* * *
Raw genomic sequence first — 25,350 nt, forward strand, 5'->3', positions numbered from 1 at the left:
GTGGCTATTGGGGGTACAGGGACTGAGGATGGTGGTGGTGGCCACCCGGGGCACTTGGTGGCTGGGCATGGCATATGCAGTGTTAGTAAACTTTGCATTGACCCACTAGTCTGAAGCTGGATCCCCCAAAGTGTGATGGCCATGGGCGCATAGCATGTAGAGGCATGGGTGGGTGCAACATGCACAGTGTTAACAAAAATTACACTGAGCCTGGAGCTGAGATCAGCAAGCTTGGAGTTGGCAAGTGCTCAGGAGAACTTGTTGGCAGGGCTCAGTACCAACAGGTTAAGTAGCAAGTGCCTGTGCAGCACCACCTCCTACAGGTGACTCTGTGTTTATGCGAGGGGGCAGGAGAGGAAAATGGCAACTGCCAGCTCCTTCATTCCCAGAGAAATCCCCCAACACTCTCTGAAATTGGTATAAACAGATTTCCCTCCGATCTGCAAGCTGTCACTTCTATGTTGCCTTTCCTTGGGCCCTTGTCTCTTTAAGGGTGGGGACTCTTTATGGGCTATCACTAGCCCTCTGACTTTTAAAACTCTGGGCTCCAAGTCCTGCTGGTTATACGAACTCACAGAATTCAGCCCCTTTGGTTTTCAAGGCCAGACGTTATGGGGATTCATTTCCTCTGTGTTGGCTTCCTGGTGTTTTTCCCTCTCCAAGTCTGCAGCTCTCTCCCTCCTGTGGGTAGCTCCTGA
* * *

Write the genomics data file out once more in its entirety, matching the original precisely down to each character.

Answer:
Raw genomic sequence first — 25,350 nt, forward strand, 5'->3', positions numbered from 1 at the left:
GTGGCTATTGGGGGTACAGGGACTGAGGATGGTGGTGGTGGCCACCCGGGGCACTTGGTGGCTGGGCATGGCATATGCAGTGTTAGTAAACTTTGCATTGACCCACTAGTCTGAAGCTGGATCCCCCAAAGTGTGATGGCCATGGGCGCATAGCATGTAGAGGCATGGGTGGGTGCAACATGCACAGTGTTAACAAAAATTACACTGAGCCTGGAGCTGAGATCAGCAAGCTTGGAGTTGGCAAGTGCTCAGGAGAACTTGTTGGCAGGGCTCAGTACCAACAGGTTAAGTAGCAAGTGCCTGTGCAGCACCACCTCCTACAGGTGACTCTGTGTTTATGCGAGGGGGCAGGAGAGGAAAATGGCAACTGCCAGCTCCTTCATTCCCAGAGAAATCCCCCAACACTCTCTGAAATTGGTATAAACAGATTTCCCTCCGATCTGCAAGCTGTCACTTCTATGTTGCCTTTCCTTGGGCCCTTGTCTCTTTAAGGGTGGGGACTCTTTATGGGCTATCACTAGCCCTCTGACTTTTAAAACTCTGGGCTCCAAGTCCTGCTGGTTATACGAACTCACAGAATTCAGCCCCTTTGGTTTTCAAGGCCAGACGTTATGGGGATTCATTTCCTCTGTGTTGGCTTCCTGGTGTTTTTCCCTCTCCAAGTCTGCAGCTCTCTCCCTCCTGTGGGTAGCTCCTGA